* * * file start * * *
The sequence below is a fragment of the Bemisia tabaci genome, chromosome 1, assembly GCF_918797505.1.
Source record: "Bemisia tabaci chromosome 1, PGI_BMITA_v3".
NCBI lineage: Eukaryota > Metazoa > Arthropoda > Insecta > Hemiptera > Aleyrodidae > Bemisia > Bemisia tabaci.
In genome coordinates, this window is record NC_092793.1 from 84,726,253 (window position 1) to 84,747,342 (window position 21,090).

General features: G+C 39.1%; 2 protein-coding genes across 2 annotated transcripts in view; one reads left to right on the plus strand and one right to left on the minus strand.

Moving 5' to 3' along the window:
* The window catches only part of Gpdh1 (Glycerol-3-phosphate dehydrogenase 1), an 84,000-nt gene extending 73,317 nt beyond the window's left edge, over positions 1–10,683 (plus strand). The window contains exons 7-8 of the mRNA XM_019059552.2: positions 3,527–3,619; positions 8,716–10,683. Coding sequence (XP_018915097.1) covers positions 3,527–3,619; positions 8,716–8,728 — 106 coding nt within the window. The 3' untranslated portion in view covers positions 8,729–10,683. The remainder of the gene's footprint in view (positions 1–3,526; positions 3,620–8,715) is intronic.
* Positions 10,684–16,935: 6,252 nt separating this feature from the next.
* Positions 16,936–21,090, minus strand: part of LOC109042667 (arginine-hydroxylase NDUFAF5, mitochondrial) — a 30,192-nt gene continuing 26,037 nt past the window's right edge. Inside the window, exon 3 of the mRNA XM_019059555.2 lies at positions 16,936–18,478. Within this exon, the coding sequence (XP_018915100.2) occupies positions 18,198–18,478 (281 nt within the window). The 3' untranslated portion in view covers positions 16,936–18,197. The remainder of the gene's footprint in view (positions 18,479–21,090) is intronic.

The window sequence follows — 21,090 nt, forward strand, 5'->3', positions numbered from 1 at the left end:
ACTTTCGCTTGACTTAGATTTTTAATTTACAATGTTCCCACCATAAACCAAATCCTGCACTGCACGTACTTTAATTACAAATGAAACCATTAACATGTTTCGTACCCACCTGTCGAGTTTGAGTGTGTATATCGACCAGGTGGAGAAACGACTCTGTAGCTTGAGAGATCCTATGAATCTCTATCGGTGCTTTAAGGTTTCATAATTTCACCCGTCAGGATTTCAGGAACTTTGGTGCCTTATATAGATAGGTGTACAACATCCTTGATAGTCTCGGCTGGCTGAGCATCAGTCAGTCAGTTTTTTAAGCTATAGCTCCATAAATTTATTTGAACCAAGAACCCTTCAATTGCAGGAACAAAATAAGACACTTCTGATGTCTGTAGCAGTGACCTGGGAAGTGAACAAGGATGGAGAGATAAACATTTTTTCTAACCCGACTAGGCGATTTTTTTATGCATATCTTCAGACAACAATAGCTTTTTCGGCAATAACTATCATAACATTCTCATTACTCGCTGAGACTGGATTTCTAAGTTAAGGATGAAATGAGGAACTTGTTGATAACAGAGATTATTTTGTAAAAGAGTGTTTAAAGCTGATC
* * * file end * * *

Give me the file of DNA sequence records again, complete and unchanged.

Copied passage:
The sequence below is a fragment of the Bemisia tabaci genome, chromosome 1, assembly GCF_918797505.1.
Source record: "Bemisia tabaci chromosome 1, PGI_BMITA_v3".
NCBI lineage: Eukaryota > Metazoa > Arthropoda > Insecta > Hemiptera > Aleyrodidae > Bemisia > Bemisia tabaci.
In genome coordinates, this window is record NC_092793.1 from 84,726,253 (window position 1) to 84,747,342 (window position 21,090).

General features: G+C 39.1%; 2 protein-coding genes across 2 annotated transcripts in view; one reads left to right on the plus strand and one right to left on the minus strand.

Moving 5' to 3' along the window:
* The window catches only part of Gpdh1 (Glycerol-3-phosphate dehydrogenase 1), an 84,000-nt gene extending 73,317 nt beyond the window's left edge, over positions 1–10,683 (plus strand). The window contains exons 7-8 of the mRNA XM_019059552.2: positions 3,527–3,619; positions 8,716–10,683. Coding sequence (XP_018915097.1) covers positions 3,527–3,619; positions 8,716–8,728 — 106 coding nt within the window. The 3' untranslated portion in view covers positions 8,729–10,683. The remainder of the gene's footprint in view (positions 1–3,526; positions 3,620–8,715) is intronic.
* Positions 10,684–16,935: 6,252 nt separating this feature from the next.
* Positions 16,936–21,090, minus strand: part of LOC109042667 (arginine-hydroxylase NDUFAF5, mitochondrial) — a 30,192-nt gene continuing 26,037 nt past the window's right edge. Inside the window, exon 3 of the mRNA XM_019059555.2 lies at positions 16,936–18,478. Within this exon, the coding sequence (XP_018915100.2) occupies positions 18,198–18,478 (281 nt within the window). The 3' untranslated portion in view covers positions 16,936–18,197. The remainder of the gene's footprint in view (positions 18,479–21,090) is intronic.

The window sequence follows — 21,090 nt, forward strand, 5'->3', positions numbered from 1 at the left end:
ACTTTCGCTTGACTTAGATTTTTAATTTACAATGTTCCCACCATAAACCAAATCCTGCACTGCACGTACTTTAATTACAAATGAAACCATTAACATGTTTCGTACCCACCTGTCGAGTTTGAGTGTGTATATCGACCAGGTGGAGAAACGACTCTGTAGCTTGAGAGATCCTATGAATCTCTATCGGTGCTTTAAGGTTTCATAATTTCACCCGTCAGGATTTCAGGAACTTTGGTGCCTTATATAGATAGGTGTACAACATCCTTGATAGTCTCGGCTGGCTGAGCATCAGTCAGTCAGTTTTTTAAGCTATAGCTCCATAAATTTATTTGAACCAAGAACCCTTCAATTGCAGGAACAAAATAAGACACTTCTGATGTCTGTAGCAGTGACCTGGGAAGTGAACAAGGATGGAGAGATAAACATTTTTTCTAACCCGACTAGGCGATTTTTTTATGCATATCTTCAGACAACAATAGCTTTTTCGGCAATAACTATCATAACATTCTCATTACTCGCTGAGACTGGATTTCTAAGTTAAGGATGAAATGAGGAACTTGTTGATAACAGAGATTATTTTGTAAAAGAGTGTTTAAAGCTGATC